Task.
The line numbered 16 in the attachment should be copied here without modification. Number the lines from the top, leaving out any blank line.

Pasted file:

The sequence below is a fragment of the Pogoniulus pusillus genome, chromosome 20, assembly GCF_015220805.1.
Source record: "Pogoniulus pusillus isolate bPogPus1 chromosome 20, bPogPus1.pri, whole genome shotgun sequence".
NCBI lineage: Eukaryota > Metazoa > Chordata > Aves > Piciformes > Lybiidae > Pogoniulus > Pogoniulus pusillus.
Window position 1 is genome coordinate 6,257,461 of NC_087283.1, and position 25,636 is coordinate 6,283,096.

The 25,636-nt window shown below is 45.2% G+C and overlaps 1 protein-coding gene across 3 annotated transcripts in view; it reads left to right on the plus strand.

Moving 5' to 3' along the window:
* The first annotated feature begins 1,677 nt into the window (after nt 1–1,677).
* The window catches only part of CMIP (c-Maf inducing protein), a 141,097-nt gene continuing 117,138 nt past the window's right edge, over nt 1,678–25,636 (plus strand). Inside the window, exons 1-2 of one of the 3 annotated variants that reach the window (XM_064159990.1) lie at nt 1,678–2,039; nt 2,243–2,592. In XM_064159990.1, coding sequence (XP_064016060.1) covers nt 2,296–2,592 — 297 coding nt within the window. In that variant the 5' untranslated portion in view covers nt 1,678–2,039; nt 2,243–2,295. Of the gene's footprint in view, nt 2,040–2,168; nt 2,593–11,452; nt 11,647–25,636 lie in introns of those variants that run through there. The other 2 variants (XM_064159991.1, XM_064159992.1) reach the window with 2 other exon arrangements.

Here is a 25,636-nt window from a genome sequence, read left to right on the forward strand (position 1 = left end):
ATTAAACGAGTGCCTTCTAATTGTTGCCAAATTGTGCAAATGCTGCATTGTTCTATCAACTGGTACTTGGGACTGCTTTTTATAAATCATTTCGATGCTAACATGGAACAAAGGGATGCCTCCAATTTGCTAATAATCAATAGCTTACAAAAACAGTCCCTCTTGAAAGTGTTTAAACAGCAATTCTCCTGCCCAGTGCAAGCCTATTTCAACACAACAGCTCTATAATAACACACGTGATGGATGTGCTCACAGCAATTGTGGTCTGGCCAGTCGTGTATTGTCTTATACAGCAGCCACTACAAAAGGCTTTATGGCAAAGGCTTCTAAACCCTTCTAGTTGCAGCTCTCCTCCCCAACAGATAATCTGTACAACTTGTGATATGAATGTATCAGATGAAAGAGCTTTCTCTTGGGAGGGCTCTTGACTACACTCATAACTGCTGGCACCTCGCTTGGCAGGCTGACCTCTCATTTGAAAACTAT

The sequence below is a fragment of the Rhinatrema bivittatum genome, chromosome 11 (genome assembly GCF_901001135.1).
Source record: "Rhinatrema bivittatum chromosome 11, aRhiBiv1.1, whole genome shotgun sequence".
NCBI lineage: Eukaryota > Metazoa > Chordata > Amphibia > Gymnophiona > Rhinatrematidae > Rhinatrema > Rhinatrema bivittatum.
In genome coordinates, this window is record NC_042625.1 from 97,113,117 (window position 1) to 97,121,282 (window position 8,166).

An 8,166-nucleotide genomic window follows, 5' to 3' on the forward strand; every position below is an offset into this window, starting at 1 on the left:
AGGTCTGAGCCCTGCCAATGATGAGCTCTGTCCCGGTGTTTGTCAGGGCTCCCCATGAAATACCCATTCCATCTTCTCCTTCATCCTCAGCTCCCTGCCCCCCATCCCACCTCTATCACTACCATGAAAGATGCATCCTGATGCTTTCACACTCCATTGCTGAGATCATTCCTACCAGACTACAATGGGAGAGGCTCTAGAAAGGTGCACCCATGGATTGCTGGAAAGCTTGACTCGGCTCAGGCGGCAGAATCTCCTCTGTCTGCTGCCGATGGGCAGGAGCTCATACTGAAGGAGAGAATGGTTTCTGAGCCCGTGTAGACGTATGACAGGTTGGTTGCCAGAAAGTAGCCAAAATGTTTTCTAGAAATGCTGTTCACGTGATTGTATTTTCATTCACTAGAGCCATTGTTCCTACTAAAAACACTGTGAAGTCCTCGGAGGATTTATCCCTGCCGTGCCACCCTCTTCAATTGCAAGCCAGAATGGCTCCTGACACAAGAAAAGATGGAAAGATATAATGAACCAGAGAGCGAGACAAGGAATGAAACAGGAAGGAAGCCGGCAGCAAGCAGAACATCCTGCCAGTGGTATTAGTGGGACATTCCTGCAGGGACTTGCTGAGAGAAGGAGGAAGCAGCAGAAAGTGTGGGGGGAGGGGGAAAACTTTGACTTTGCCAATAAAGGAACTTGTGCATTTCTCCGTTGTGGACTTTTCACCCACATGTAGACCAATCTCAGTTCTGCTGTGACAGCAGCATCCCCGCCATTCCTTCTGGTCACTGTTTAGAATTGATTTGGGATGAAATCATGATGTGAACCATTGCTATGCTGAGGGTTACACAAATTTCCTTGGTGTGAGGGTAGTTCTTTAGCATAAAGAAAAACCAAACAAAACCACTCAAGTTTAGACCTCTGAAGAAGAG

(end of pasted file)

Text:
AGGTCTGAGCCCTGCCAATGATGAGCTCTGTCCCGGTGTTTGTCAGGGCTCCCCATGAAATACCCATTCCATCTTCTCCTTCATCCTCAGCTCCCTGCCCCCCATCCCACCTCTATCACTACCATGAAAGATGCATCCTGATGCTTTCACACTCCATTGCTGAGATCATTCCTACCAGACTACAATGGGAGAGGCTCTAGAAAGGTGCACCCATGGATTGCTGGAAAGCTTGACTCGGCTCAGGCGGCAGAATCTCCTCTGTCTGCTGCCGATGGGCAGGAGCTCATACTGAAGGAGAGAATGGTTTCTGAGCCCGTGTAGACGTATGACAGGTTGGTTGCCAGAAAGTAGCCAAAATGTTTTCTAGAAATGCTGTTCACGTGATTGTATTTTCATTCACTAGAGCCATTGTTCCTACTAAAAACACTGTGAAGTCCTCGGAGGATTTATCCCTGCCGTGCCACCCTCTTCAATTGCAAGCCAGAATGGCTCCTGACACAAGAAAAGATGGAAAGATATAATGAACCAGAGAGCGAGACAAGGAATGAAACAGGAAGGAAGCCGGCAGCAAGCAGAACATCCTGCCAGTGGTATTAGTGGGACATTCCTGCAGGGACTTGCTGAGAGAAGGAGGAAGCAGCAGAAAGTGTGGGGGGAGGGGGAAAACTTTGACTTTGCCAATAAAGGAACTTGTGCATTTCTCCGTTGTGGACTTTTCACCCACATGTAGACCAATCTCAGTTCTGCTGTGACAGCAGCATCCCCGCCATTCCTTCTGGTCACTGTTTAGAATTGATTTGGGATGAAATCATGATGTGAACCATTGCTATGCTGAGGGTTACACAAATTTCCTTGGTGTGAGGGTAGTTCTTTAGCATAAAGAAAAACCAAACAAAACCACTCAAGTTTAGACCTCTGAAGAAGAG